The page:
Listening to: My Dear Frodo – Howard Shore (The Hobbit: An Unexpected Journey)
Spoilers follow for: The Horse and His Boy, Inception, Fire Emblem Awakening, and the film version of The Fellowship of the Ring.
In my opinion, the beginning of any story is one of the most important parts. The tone and style of the beginning will set a precedent for the rest of the story. Subverting the expectations of the audience can be an effective tactic, but the general tactic is to use the very beginning of a story as both a high point and a hook into the rest of the story. If the audience is not sold on the opening, they are less likely to finish the story–especially in the cases of longer media such as books or video games.
For instance, one of my favorite audiobooks when I was younger was the Focus on the Family Radio Theater adaptation of C.S. Lewis’s The Horse and His Boy. Those who have read the book know that it starts off fairly slowly, spending quite some time introducing the everyday life of the protagonist, Shasta, before he makes his escape with the talking horse Bree. As far as exposition goes this is fairly normal, but the audiobook adaptation wants to make very clear from the beginning that this is a story packed with action. Accordingly, the adaptation begins with a flashback which shows a child being carried away from a great battle between a nobleman and an undisclosed opponent. In addition to establishing the story as a swashbuckling epic rife with intrigue, it also foreshadows one of the major plot twists of the book, through a single, simple scene under a minute in duration.
In other cases, the scene can be taken from a later point in the work. This technique, known as in medias res (“in the middle of the story”), is used in many works, from Greek drama to modern film. A fairly recent example is the film Inception, which opens with a scene from near the end. Cobb, the protagonist, washes up on a beach and is taken into custody by uniformed soldiers. Taken before their leader Saito, he begins an explanation, which quickly segues into the actual beginning of the story. The chronological beginning provides most of the action, while showing a much younger Saito alongside an unchanged Cobb. This helps to establish the odd, dreamlike chronology of the film while also providing a precedent for the sort of action sequences that will recur throughout.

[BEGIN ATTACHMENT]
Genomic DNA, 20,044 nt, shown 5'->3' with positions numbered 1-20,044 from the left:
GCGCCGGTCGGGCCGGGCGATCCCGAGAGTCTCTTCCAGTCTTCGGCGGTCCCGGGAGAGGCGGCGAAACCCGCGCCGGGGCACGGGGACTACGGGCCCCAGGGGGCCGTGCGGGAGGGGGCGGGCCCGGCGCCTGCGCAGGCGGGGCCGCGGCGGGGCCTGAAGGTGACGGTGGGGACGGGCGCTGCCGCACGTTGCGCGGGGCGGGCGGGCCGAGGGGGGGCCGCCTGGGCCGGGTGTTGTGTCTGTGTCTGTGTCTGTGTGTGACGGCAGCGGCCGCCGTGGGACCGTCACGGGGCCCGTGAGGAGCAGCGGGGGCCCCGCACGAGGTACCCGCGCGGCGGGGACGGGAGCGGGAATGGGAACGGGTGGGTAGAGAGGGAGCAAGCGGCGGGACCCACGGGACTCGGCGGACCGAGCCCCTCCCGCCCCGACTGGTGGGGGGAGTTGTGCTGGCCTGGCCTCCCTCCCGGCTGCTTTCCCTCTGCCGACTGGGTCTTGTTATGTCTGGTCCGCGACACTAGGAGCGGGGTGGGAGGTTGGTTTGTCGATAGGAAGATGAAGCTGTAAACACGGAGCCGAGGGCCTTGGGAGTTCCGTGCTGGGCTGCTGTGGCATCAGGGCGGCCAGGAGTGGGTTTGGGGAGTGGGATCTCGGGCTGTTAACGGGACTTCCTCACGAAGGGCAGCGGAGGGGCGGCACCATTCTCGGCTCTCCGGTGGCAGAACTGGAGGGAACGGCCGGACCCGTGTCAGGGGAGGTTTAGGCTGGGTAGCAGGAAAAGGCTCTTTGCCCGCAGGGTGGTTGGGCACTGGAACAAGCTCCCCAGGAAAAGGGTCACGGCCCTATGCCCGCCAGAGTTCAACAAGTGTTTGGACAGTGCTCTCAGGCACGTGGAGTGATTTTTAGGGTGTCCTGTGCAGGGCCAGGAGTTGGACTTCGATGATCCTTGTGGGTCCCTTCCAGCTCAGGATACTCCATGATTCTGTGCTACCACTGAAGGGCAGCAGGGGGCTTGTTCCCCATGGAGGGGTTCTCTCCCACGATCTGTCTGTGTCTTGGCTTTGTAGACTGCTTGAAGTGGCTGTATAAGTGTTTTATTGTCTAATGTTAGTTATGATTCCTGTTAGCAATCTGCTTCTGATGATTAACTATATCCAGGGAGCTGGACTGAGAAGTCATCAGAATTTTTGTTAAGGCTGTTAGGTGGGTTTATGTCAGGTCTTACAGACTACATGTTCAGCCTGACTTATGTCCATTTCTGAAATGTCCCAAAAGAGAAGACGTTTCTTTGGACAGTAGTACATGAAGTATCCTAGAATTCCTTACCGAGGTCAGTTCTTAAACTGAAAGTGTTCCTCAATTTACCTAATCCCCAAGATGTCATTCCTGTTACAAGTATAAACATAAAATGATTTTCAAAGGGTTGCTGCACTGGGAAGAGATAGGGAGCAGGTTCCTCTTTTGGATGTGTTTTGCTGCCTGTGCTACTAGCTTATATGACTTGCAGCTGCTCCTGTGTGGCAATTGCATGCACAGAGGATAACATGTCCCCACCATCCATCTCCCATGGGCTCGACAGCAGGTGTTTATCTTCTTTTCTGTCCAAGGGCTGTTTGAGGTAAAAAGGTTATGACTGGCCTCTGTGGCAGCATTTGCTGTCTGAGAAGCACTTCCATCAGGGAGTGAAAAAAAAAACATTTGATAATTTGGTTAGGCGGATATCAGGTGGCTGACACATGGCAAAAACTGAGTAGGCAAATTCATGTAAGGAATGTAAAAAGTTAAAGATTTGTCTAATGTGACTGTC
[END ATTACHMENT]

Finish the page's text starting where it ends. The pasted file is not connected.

A much more dramatic version of in medias res opens up Fire Emblem: Awakening. The first chapter, titled “Premonition: Invisible Ties” shows the valiant Prince Chrom and his faithful tactician Robin locked in battle with the evil sorcerer, Validar. Those familiar with the series will recognize Validar as the main focus villain of the game: the series tradition of preceding the final boss with a conniving dark mage holds true, as usual. The real shock of the opening, however, comes after the battle is over: Robin, apparently suffering from some sort of fit, stabs and kills Chrom. Only then does the game itself start, beginning with Chrom and Robin’s original meeting and progressing from there. While this sort of revelation would likely be shocking in the context of the game as a whole, putting it in a premonition at the beginning lends even the pastoral early chapters a sense of foreboding.
As a final example, compare the film adaptation of The Fellowship of the Ring with its source material. There is a clear difference in how they begin. The film, lacking Tolkien’s lengthy preface to give a general idea of the world or how the Ring came to be, uses Tolkien’s myth arc as the hook to draw the audience into the movie. The film is very clear from the start that this movie is an epic fantasy: there are warring armies in shining armor dueling the forces of darkness, an epic showdown with the Dark Lord himself, and a frightening demonstration of the Ring’s corrupting influence. This handily demonstrates everything that a layman needs to know about The Lord of the Rings: it’s grand in scope, sprawling in setting, and steeped in rich backstory. Even when the scene shifts to the peaceful Shire and covers the first leg of Frodo’s journey, it is interspersed with Gandalf’s travels to Minas Tirith and Isengard to gather information about the Ring.
Tolkien himself prefers a more subtle method of storytelling: if you begin at the first chapter of the book rather than the Preface, the information is revealed gradually. Bilbo’s ownership of the Ring is hinted at rather than outright stated, told through the eyes of third-hand sources or cryptically hinted at in conversations. When Gandalf mysteriously fails to show up at the beginning of Frodo’s journey, it’s cause for curiosity but not alarm: we haven’t been told what he’s up to, and wizards are meant to be mysterious anyway. Lastly, without the establishing shots of Black Riders spurring their horses forth from evil towers or cutting down innocent gatekeepers, they remain a mystery: perhaps just a group of oddly dressed solicitors, trying to track down Mr. Baggins to inform him that he has won the Mordor Lottery.
No moral of the story or special ending message this week. I’m considering doing more posts on story structure in the future, so let me know what you think in the comments below. Until next week!